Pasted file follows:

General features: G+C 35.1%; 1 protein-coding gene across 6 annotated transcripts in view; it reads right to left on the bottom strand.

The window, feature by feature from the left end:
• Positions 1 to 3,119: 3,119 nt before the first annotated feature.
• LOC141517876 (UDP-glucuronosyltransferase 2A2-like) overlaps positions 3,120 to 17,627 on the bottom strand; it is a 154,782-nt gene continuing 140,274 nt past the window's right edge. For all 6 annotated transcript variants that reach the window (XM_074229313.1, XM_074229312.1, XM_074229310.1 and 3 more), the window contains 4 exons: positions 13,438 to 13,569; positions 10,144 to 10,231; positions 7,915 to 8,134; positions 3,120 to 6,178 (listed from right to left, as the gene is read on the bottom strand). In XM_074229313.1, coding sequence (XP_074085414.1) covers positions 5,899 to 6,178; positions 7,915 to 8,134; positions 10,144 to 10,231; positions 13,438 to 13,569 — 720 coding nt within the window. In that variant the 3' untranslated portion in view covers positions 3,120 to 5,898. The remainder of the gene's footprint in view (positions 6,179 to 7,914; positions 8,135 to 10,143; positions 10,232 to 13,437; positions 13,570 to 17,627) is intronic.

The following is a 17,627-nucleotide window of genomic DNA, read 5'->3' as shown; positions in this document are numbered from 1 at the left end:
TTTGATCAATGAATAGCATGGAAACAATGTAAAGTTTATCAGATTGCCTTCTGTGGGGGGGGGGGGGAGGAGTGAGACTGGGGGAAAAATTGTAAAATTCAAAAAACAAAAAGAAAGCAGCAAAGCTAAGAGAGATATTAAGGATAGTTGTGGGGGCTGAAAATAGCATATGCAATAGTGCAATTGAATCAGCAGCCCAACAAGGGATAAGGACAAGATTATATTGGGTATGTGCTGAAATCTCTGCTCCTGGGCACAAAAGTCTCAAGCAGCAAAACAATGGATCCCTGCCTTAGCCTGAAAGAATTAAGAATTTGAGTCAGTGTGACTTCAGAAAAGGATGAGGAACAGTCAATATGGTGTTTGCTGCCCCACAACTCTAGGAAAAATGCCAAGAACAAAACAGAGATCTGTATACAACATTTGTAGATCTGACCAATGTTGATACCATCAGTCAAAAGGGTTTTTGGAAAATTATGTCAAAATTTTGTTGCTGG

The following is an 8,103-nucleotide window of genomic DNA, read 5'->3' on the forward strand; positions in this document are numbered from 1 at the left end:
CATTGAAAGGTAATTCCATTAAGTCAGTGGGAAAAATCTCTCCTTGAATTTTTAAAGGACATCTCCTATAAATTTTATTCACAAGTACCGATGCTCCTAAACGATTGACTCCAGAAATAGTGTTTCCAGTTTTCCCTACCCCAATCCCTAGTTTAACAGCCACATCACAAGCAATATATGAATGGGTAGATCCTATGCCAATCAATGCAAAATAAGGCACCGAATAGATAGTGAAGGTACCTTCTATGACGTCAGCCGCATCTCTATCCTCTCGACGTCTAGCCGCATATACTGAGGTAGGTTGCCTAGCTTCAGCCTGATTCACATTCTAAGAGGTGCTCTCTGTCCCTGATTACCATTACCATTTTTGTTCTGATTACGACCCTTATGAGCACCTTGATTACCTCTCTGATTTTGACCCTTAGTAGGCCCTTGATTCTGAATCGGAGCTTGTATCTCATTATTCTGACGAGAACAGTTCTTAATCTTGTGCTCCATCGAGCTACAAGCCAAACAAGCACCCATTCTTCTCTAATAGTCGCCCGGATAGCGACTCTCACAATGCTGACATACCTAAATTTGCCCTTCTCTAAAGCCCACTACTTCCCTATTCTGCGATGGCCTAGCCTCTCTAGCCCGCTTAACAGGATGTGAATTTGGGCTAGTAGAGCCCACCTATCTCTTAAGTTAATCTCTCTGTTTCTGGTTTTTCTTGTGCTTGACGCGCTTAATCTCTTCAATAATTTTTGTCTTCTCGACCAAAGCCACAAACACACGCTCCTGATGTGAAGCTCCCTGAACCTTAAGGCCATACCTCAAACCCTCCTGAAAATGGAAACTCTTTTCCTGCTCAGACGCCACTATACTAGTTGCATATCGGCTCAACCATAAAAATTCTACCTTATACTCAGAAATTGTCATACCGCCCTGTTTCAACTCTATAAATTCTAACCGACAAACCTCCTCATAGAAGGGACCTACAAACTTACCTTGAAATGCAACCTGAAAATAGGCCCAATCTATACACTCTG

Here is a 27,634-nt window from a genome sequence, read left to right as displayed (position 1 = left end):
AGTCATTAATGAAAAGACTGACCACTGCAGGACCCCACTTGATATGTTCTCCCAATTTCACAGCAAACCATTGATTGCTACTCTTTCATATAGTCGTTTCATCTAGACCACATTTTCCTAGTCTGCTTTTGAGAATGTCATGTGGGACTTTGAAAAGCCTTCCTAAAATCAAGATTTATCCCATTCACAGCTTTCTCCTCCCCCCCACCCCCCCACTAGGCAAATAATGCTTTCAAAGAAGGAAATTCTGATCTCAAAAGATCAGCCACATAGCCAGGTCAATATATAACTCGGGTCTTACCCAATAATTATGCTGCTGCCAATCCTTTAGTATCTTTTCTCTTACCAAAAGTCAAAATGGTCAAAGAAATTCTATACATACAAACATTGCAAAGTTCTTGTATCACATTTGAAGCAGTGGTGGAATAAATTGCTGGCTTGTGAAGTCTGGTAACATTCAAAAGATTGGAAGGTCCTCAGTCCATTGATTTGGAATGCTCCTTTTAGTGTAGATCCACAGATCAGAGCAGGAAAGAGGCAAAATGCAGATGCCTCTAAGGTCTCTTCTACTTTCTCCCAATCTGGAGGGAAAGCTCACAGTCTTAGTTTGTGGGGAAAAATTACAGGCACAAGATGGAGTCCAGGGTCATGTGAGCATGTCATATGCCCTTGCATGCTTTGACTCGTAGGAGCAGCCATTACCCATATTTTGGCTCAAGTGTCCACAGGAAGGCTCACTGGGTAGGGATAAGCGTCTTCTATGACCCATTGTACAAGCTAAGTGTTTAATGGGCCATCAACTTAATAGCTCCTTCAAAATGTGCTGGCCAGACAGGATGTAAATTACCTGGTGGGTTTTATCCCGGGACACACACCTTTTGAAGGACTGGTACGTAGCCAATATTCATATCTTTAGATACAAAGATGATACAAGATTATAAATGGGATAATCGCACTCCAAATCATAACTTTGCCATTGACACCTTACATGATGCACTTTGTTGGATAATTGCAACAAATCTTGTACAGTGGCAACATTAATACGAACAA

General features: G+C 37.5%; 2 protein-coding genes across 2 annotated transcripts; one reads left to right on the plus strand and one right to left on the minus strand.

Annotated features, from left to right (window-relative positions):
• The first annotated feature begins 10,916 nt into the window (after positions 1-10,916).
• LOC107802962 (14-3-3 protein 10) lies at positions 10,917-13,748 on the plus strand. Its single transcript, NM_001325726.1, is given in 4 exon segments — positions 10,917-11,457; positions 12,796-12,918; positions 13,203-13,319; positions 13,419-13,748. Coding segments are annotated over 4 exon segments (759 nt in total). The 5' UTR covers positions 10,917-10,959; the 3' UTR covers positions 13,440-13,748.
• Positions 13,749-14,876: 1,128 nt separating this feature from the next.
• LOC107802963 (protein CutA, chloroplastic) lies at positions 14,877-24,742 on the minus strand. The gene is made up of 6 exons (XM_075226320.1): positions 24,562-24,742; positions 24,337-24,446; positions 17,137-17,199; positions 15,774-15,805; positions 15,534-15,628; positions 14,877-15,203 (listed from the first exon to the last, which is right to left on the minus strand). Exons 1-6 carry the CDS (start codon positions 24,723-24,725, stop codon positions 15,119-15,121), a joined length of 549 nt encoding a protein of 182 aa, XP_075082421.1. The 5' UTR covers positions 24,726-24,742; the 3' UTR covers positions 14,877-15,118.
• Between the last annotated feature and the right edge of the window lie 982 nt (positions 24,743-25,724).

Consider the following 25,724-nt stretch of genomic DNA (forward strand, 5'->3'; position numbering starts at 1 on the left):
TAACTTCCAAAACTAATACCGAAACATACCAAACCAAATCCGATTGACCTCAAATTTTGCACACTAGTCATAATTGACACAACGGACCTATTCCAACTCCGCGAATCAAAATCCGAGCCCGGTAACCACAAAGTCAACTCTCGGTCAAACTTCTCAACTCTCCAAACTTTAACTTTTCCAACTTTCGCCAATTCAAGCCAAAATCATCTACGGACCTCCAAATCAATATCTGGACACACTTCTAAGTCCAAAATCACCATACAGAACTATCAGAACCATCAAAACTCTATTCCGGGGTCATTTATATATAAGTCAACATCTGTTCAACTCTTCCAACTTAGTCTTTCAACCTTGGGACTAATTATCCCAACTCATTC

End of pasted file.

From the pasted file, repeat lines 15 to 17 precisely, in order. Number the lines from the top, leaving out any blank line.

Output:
• Positions 13,749-14,876: 1,128 nt separating this feature from the next.
• LOC107802963 (protein CutA, chloroplastic) lies at positions 14,877-24,742 on the minus strand. The gene is made up of 6 exons (XM_075226320.1): positions 24,562-24,742; positions 24,337-24,446; positions 17,137-17,199; positions 15,774-15,805; positions 15,534-15,628; positions 14,877-15,203 (listed from the first exon to the last, which is right to left on the minus strand). Exons 1-6 carry the CDS (start codon positions 24,723-24,725, stop codon positions 15,119-15,121), a joined length of 549 nt encoding a protein of 182 aa, XP_075082421.1. The 5' UTR covers positions 24,726-24,742; the 3' UTR covers positions 14,877-15,118.
• Between the last annotated feature and the right edge of the window lie 982 nt (positions 24,743-25,724).